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Tips for Importing a Business Jet (Part 3 of 3)

A Guide to the US Importation of Foreign-Registered Business Aircraft

Jessica Pownell   |   20th May 2016
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Jessica Pownell Jessica Pownell

Jessica L. Pownell is an attorney with Cooling & Herbers, P.C., representing and advising...
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Importing a jet to the US involve special considerations, and it is vital that a business jet buyer coordinate the aircraft export, import and closing procedures to properly conclude the transaction and commence US operations, and even to plan for future sale of the aircraft, advises attorney Jessica L. Pownell.

Though a Seller will likely not complete the customs export of the aircraft from its foreign country until after closing, it is usually advisable for the parties to review applicable export requirements and begin export preparations prior to closing.

In particular, if the aircraft will be ferried to the US prior to closing, the Seller may need to comply with various outbound customs procedures before departing for the US (such as a touchdown in, or other export flight out of, the exporting country). Thus, the parties may need to consider such requirements when preparing the ferry flight plan.

Similarly, if the parties agree to close in the US, the parties will likely begin US importation procedures prior to closing and upon entry of the aircraft into the US. It is often helpful to hire a customs broker to assist with the importation planning and requisite documentation and inspections.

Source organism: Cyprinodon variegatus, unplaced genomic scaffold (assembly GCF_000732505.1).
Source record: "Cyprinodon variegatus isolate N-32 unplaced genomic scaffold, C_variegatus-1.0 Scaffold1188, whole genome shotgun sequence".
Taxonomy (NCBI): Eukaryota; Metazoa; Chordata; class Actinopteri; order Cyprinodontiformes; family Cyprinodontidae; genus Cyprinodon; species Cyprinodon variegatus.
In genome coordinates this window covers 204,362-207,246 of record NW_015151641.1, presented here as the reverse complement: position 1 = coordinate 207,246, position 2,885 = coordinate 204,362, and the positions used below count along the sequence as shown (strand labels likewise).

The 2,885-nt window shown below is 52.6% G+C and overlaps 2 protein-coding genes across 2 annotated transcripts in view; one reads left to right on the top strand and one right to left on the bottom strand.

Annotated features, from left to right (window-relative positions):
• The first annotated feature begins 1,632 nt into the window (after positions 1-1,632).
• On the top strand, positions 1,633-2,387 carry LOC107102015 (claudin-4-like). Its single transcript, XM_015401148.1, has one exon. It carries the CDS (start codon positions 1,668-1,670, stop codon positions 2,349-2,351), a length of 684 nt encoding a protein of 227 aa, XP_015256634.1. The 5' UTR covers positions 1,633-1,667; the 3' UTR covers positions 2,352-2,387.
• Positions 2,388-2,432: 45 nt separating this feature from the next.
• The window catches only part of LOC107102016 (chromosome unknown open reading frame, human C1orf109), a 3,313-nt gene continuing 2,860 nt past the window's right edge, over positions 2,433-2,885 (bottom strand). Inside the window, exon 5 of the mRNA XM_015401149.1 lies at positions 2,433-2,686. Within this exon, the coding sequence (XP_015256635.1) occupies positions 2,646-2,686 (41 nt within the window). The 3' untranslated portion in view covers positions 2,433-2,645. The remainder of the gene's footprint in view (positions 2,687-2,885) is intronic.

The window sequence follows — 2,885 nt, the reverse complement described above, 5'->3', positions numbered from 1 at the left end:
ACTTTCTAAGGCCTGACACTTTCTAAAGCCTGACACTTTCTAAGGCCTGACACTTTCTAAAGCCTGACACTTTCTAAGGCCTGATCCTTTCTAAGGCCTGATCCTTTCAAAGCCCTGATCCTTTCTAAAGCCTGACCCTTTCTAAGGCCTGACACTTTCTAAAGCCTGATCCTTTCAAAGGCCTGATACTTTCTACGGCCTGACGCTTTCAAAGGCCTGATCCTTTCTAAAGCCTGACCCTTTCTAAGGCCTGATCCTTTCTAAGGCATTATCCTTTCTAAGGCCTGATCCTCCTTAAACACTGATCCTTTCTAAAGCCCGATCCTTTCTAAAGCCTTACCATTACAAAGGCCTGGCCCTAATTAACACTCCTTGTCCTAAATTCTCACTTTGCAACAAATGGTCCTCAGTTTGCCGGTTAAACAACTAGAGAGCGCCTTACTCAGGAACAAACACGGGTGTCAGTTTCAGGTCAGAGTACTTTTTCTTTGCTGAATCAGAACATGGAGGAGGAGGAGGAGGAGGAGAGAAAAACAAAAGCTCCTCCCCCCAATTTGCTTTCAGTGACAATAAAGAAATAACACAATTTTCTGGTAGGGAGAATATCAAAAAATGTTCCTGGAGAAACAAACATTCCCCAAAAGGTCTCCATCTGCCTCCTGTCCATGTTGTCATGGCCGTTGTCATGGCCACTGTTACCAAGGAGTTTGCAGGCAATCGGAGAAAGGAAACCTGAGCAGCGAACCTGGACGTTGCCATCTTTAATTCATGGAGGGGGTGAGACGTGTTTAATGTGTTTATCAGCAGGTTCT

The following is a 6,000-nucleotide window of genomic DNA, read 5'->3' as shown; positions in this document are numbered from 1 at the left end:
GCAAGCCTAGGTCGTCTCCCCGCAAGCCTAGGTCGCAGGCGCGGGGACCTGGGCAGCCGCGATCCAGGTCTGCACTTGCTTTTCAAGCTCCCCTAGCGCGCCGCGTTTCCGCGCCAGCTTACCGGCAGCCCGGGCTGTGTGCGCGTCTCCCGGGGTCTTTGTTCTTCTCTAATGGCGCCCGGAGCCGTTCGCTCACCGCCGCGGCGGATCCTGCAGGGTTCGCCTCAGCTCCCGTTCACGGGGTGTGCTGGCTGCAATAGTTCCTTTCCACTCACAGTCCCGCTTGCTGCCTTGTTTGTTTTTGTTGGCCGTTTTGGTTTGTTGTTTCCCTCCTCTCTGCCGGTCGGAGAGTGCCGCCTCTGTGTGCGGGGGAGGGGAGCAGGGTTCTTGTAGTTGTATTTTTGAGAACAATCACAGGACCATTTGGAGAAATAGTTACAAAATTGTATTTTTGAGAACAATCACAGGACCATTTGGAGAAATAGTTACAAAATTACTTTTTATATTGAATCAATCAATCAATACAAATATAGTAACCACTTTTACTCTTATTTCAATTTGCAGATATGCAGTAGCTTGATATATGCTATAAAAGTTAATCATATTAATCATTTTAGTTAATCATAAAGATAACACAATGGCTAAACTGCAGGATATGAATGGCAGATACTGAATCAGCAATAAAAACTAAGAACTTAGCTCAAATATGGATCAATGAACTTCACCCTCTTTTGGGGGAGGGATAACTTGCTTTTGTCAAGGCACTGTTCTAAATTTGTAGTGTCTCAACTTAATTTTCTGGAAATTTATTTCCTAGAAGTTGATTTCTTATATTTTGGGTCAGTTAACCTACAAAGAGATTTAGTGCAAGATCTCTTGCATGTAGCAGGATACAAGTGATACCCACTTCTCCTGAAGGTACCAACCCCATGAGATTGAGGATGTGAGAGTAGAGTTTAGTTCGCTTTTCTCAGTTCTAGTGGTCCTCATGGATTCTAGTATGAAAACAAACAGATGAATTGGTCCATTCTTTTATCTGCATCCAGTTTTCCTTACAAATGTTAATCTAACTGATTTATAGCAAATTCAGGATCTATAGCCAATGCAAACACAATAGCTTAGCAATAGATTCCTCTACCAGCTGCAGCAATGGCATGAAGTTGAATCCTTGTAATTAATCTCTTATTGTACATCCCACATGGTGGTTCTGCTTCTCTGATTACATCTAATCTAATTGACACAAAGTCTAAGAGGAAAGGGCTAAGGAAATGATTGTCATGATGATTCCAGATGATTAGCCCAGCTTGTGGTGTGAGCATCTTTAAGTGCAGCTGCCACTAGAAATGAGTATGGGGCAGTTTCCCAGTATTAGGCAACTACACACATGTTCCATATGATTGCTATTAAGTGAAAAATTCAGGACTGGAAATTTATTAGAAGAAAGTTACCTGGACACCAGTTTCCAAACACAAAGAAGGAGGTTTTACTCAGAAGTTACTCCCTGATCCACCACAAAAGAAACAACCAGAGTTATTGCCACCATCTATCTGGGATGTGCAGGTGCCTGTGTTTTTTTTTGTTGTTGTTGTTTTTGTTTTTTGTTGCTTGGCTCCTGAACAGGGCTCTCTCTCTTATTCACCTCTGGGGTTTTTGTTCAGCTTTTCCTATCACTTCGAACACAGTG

As well, regardless of the selected US delivery location (as discussed further below), the parties should be aware that the aircraft will likely have to first enter the US and go through US Customs at a specified airport of entry.

Further, if the Buyer desires to assign a particular FAA registration number to the aircraft at closing, so long as the number is available or is reserved in the Buyer’s name, the Buyer can file an affidavit with the FAA requesting that such number be assigned to the aircraft upon importation into the US.

Closing Logistics & Final Delivery

The closings of US importations often involve unique factors for which the parties must prepare. For instance, selecting the right delivery location is key, and the best location from a Buyer’s perspective is often the US for several reasons other than convenience. For instance, as the jurisdiction in which the aircraft is located at closing may impose taxes on the aircraft sale, the Buyer will want to review the tax law of any potential delivery location.

Many US states have “fly-away” or other sales tax exemptions for aircraft transactions (provided the parties comply with the particular law’s requirements). Reviewing the tax law of a foreign closing jurisdiction can be more burdensome for a US Buyer, and a Buyer will likely want to obtain a tax opinion from counsel in the foreign closing jurisdiction (and, perhaps, as noted in Part 2, an indemnity from the Seller against any foreign taxes) before agreeing to close in a foreign locale.

As well, in order for the Buyer’s crew to remove the aircraft from a foreign delivery location after closing, a US Buyer will need to ensure that it is familiar with foreign operating procedures and may have to obtain additional flight permits and pilot certifications not required for a US delivery (all of which can be potentially difficult and time consuming). Thus, the simplest arrangement for the Buyer is to have the Seller transport the aircraft to, and deliver the aircraft in, the US.